201801.05
3
3

The Reluctant Labor Force Is Reluctant For A Reason (and it’s not booming growth)

In 2017, the BLS estimates that just 861k Americans were added to the official labor force, the denominator, of course, for the unemployment rate. That’s out of an increase of 1.4 million in the Civilian Non-Institutional Population, the overall prospective pool of workers. Both of those rises were about half the rate experienced in 2016….

201801.05
2
4

Payrolls Hit The Trifecta of Awful

Last year was an objectively bad year for American workers. The latest payroll figures from the BLS for December 2017 fill out what was an awful picture. According to its Establishment Survey, the data that’s taken as the definitive source on the US labor market, total payrolls expanded by 2.055 million in 2017. That annual…

201801.03
1
5

The Anti-Reflation Story Is The One That Mattered, And The Treasury Market Isn’t The Only One Telling It

The Treasury market isn’t the only place where the idea of “globally synchronized growth” is proving a tough sell. The collapse of the yield curve suggests, in fact, it isn’t being bought one bit. Apart from bonds, US companies aren’t warming to the economic warming, either. The labor market apart from the unemployment rate remains…

201712.21
2
3

Taking Turns With The B(L)S

The worst aspect of this economy is by far the real effects pressed upon especially American workers. Of that there is no doubt, including young adults who would be working rather than “studying” if the economy was at all like it has been described. The second worst part is watching politicians trade their descriptions for…

201712.15
1
4

The Economy Likes Its IP Less Lumpy

Industrial Production rose 3.4% year-over-year in November 2017, the highest growth rate in exactly three years. The increase was boosted by the aftermath of Harvey and Irma, leaving more doubt than optimism for where US industry is in 2017. For one thing, of that 3.4% growth rate, more than two-thirds was attributable to just two months….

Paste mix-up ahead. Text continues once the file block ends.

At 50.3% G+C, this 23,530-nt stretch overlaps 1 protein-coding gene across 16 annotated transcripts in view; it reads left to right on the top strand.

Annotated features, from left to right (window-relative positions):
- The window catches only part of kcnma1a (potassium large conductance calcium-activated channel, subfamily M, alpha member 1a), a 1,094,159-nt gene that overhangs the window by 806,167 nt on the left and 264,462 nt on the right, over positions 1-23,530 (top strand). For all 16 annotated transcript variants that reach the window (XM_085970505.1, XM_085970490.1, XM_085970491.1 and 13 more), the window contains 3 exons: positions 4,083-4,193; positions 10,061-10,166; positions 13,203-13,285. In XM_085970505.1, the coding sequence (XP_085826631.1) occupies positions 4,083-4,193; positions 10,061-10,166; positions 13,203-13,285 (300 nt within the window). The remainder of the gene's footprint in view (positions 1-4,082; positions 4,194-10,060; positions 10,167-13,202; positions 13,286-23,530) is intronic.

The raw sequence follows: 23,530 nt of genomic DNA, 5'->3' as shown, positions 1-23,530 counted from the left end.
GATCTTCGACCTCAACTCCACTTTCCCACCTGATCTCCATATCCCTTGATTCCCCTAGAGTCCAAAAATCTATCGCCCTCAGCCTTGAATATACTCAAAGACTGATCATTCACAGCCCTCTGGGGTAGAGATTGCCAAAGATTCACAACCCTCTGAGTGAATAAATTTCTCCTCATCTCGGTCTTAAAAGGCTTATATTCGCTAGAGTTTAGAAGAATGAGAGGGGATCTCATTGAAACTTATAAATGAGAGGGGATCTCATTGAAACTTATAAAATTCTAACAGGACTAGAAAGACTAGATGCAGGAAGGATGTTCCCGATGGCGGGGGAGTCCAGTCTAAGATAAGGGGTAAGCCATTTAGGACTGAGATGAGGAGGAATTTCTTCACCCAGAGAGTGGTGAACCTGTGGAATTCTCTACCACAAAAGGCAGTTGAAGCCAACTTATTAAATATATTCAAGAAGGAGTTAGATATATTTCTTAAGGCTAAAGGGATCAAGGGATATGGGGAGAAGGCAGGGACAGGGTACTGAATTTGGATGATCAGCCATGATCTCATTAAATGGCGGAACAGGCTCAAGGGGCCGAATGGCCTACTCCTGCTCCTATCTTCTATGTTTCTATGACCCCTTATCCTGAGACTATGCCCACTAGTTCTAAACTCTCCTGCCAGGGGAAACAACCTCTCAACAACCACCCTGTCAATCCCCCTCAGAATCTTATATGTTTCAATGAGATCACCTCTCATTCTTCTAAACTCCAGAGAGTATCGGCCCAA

201712.08
4
3

Revisiting Once More The True Worst Case

As weird as it may seem at first, the primary economic problem right now is that the global economy looks like it is growing again. There is no doubt that it continues on an upturn, but the mere fact that whatever economic statistic has a positive sign in front of it ends up being classified…

201712.08 2

Defining The Economy Through Payrolls

The year 2000 was a transition year in a lot of ways. Though Y2K amounted to mild mass hysteria, people did have to get used to writing the date with 20 in front of the year rather than 19. It was a new millennium (depending on your view of Year 0) that seemed to have…

201711.17
2
2

It’s Approaching A Record, But Not For Expansion

Home construction activity bounced back in October from several months of appreciable weakness. It may have been hurricane related where plans and projects delayed by the path of Harvey and Irma were finally cleared to resume. More likely, in my view, it was just the normal variation that the construction figures always have exhibited. Total…

201711.03
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1

Four Point One

The payroll report for October 2017 was still affected by the summer storms in Texas and Florida. That was expected. The Establishment Survey estimates for August and September were revised higher, the latter from a -33k to +18k. Most economists were expecting a huge gain in October to snapback from that hurricane number, but the…

201710.20
1
4

Housing Isn’t Just About Real Estate

The National Association of Realtors (NAR) reported today that sales of existing homes (resales) were up slightly in September 2017 on a monthly basis. At a seasonally-adjusted annual rate of 5.39 million last month, that was practically unchanged from the 5.35 million estimate for August that was the lowest in a year. On an annual…